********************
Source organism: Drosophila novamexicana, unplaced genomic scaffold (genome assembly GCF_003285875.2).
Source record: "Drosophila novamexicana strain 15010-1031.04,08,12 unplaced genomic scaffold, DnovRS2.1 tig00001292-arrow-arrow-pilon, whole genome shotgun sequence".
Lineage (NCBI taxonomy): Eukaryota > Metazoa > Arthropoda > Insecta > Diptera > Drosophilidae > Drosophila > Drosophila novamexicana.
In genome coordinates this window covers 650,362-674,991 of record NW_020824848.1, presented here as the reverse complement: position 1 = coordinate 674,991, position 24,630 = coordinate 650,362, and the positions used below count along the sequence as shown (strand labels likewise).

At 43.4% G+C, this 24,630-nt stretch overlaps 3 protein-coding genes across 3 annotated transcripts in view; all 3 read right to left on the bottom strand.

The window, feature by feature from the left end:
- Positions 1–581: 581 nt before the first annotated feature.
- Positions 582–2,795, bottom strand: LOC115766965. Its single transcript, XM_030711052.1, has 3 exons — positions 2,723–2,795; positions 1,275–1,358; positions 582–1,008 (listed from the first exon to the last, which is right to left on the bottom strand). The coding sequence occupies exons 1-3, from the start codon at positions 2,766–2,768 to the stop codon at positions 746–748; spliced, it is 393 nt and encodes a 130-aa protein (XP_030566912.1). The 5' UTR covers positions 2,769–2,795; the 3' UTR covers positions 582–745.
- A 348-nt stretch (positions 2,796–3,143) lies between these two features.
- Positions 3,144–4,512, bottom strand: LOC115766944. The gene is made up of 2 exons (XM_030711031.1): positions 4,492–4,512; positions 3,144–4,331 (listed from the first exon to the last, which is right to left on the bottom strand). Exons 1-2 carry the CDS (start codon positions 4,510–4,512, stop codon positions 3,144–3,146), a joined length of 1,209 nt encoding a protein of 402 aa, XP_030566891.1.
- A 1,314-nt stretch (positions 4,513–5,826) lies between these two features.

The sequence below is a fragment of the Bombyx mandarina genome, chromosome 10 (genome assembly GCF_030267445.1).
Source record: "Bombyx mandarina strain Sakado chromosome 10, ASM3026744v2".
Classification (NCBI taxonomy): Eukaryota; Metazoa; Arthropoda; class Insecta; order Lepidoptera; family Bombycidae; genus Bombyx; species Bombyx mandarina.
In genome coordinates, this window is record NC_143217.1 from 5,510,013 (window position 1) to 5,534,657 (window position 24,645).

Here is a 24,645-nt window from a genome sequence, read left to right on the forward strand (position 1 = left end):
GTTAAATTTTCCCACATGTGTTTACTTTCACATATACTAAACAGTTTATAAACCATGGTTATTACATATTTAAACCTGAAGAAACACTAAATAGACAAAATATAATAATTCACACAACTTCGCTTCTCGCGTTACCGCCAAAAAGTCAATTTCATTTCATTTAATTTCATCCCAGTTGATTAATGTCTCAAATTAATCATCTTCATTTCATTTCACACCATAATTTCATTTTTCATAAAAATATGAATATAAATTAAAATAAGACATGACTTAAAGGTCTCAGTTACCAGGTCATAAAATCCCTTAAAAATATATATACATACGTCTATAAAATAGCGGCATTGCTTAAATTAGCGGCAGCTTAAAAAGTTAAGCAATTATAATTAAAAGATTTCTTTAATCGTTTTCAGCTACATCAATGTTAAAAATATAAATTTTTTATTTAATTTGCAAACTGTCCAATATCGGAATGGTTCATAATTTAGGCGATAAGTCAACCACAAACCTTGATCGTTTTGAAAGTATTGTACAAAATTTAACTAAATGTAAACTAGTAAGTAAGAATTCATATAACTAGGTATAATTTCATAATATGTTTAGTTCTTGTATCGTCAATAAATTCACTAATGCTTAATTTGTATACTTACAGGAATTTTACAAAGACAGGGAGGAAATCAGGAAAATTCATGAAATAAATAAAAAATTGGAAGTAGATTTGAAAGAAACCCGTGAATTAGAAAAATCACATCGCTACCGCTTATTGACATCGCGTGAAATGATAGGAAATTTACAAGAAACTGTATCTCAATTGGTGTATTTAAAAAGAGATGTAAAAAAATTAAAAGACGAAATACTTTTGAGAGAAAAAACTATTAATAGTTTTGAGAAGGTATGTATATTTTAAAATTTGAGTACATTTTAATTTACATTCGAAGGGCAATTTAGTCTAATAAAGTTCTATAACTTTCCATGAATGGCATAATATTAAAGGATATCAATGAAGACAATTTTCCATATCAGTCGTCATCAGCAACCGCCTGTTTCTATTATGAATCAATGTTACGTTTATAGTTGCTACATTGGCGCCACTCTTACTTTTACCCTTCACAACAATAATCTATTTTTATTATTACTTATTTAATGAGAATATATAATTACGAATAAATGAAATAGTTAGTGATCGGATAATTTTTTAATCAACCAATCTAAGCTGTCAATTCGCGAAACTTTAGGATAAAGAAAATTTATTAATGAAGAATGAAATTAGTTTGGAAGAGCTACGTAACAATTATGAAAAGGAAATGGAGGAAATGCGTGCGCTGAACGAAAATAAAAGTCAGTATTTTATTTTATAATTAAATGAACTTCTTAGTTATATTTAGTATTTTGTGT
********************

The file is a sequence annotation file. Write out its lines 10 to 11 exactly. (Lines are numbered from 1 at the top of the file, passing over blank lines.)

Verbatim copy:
- Positions 3,144–4,512, bottom strand: LOC115766944. The gene is made up of 2 exons (XM_030711031.1): positions 4,492–4,512; positions 3,144–4,331 (listed from the first exon to the last, which is right to left on the bottom strand). Exons 1-2 carry the CDS (start codon positions 4,510–4,512, stop codon positions 3,144–3,146), a joined length of 1,209 nt encoding a protein of 402 aa, XP_030566891.1.
- A 1,314-nt stretch (positions 4,513–5,826) lies between these two features.